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7 Ways Owning A Dog Improves Your Overall Health

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Dogs can be trained to open doors and provide support during epileptic episodes, but even without those skills, dogs naturally improve the health and well-being of the people who love them. Adopting a dog into your life, or even volunteering to spend time with rescue dogs, opens you up to surprising health benefits.

From mental and emotional well-being to your physical strength and energy, dogs can improve nearly all aspects of what it means to be healthy. Here are a few examples.

1. They Get You Moving

All dogs, even the ones that prefer to be couch potatoes, need regular exercise. They need to burn fat, maintain muscle, and use up stored energy. Running around the yard does part of the job, but you can’t always count on dogs to exercise themselves. They need their humans to initiate activity, and that means dog and owner get to exercise together.

Whether it’s a quick walk around the block, a weekend hike, or a never-ending game of tug, movement is what matters. Having a dog encourages people who would otherwise slip into a sedentary lifestyle to get up and be active. And for people that already enjoy exercising, a dog that can run circles around you is great motivation.

2. They Get You Outside

Whether you have an 80-pound Lab or an 8-pound Chihuahua, exercising your dog is always better when it’s outside. Poor weather can occasionally keep you inside, but dogs aren’t meant to stay indoors all day long. At the very least, they need to be let outside to go to the bathroom, and those field trips into the great outdoors are excellent opportunities for both dog and human to soak up the sun and breathe in fresh air. Vitamin D from sunshine helps stave off mental and physical diseases including depression and heart disease. At the same time, outdoor air quality is often better than the stale air you breathe indoors.

Photo by Kyle Loftus on Unsplash

3. They Let You Talk About Your Problems

They probably won’t understand every word you say, but talking to your dog has great mental health benefits. They won’t judge you for the things you say, and they’ll listen to all of your venting and ranting without interruption. When you’re dealing with a difficult life decision or situation, sometimes the best thing you can do is talk it out.

Talking to your dog lets you get everything out in the open so you can work through your problems. You could also talk to yourself, but people often feel more comfortable (and less crazy) when they’re talking to a beloved pet. Talking things out with a dog will unburden your mind and improve your mental health.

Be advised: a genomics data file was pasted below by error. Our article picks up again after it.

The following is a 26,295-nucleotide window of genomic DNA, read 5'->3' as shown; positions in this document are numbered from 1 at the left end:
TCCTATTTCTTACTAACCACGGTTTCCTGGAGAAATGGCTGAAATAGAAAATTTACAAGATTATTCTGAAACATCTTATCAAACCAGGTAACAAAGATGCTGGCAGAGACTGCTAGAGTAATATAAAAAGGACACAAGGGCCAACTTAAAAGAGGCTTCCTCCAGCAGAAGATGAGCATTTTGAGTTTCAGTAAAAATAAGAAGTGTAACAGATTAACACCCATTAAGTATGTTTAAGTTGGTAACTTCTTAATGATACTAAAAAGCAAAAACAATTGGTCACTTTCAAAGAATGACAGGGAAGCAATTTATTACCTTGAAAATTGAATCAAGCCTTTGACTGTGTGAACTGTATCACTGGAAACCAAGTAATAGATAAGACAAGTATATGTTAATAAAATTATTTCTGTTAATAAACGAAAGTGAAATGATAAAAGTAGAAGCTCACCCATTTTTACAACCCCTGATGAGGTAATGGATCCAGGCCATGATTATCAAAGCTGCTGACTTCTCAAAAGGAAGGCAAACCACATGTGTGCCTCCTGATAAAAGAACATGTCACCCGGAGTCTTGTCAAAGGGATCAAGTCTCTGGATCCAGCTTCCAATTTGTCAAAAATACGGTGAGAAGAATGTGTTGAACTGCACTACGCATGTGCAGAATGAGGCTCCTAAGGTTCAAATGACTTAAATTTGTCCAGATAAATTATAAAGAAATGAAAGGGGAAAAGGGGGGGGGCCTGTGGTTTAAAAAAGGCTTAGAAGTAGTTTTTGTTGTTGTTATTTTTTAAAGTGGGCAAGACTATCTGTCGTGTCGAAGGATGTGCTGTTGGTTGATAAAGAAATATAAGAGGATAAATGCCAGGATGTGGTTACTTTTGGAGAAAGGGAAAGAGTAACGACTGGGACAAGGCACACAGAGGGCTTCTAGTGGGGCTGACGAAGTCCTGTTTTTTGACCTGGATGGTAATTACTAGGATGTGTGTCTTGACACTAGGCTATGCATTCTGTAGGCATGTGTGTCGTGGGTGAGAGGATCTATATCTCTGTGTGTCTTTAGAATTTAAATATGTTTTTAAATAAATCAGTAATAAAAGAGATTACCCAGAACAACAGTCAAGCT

4. Petting Them Reduces Stress

There are countless studies out there that prove petting a dog, or simply being around a dog, can reduce stress. While your hands are running through their soft fur, your brain is busy triggering a chemical release of the stress-reducing hormone called oxytocin. At the same time, it reduces the production of the stress hormone called cortisol. Oxytocin is responsible for the warm, fuzzy feeling you get when you hug someone you love, and petting a dog gets you to that same wonderful place.

Dogs have found roles in courtrooms, airports, and even college campuses where stressed-out people can best benefit from a dog’s irresistibly soft fur and belly that’s just waiting to be rubbed. As a bonus, less stress in your life means lower blood pressure, and that means better heart health.

Photo by Jérémy Stenuit on Unsplash

5. They Build Immunity

People used to believe that dogs and cats were bad for children because of the risk of developing allergies, but science now proves the opposite is true. A 2004 study in the Journal of Allergy and Clinical Immunology found that children who grow up with pets are less likely to develop allergies later in life. Being exposed to pet hair and dander during the first year of life effectively reduces a person’s risk of developing allergic sensitization to that particular animal. At the same time, sharing a space with a dog bolsters the immune system in children so they can better fight off illnesses in the future.

6. They Add Structure and Routine to Life

People who live alone, are retired, or suffer from depression find having a dog in their lives offers much-needed structure and routine. Dogs need to be let out to go to the bathroom, they need to be fed and exercised, and they are completely reliant on their owners for survival. Their needs are a reason to get out of bed and get moving every day. Dogs stave off feelings of loneliness, and having a connection with another living being is an essential part of maintaining mental health.

Photo by Connor Limbocker on Unsplash

7. They Improve Your Social Life

Some people are outgoing enough that being social is easy, but many others suffer from social anxiety that makes conversing with others and being in crowds an agonizing experience. Having a dog won’t stop your heart from pounding at the thought of going to a party alone, but it will help you connect with others.

An estimated 44% of Americans own a dog. Regardless of what breed they have, almost all dog owners have something in common–they love talking about their dogs. Take your dog to the park, a pet store, or even for a walk through the neighborhood, and you’ll be introduced to a group of fellow dog-loving people to improve your social life and bolster your mental health.

Eat your veggies, get a good night’s sleep, drink plenty of water, and if you really want to improve your health, head to your local shelter and adopt a dog to be part of your family.

Featured Photo by Courtney Roberson on Unsplash

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Written by Amber King

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